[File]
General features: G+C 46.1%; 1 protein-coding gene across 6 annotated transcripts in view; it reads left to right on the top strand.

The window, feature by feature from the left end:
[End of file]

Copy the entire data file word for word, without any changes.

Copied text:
General features: G+C 46.1%; 1 protein-coding gene across 6 annotated transcripts in view; it reads left to right on the top strand.

The window, feature by feature from the left end: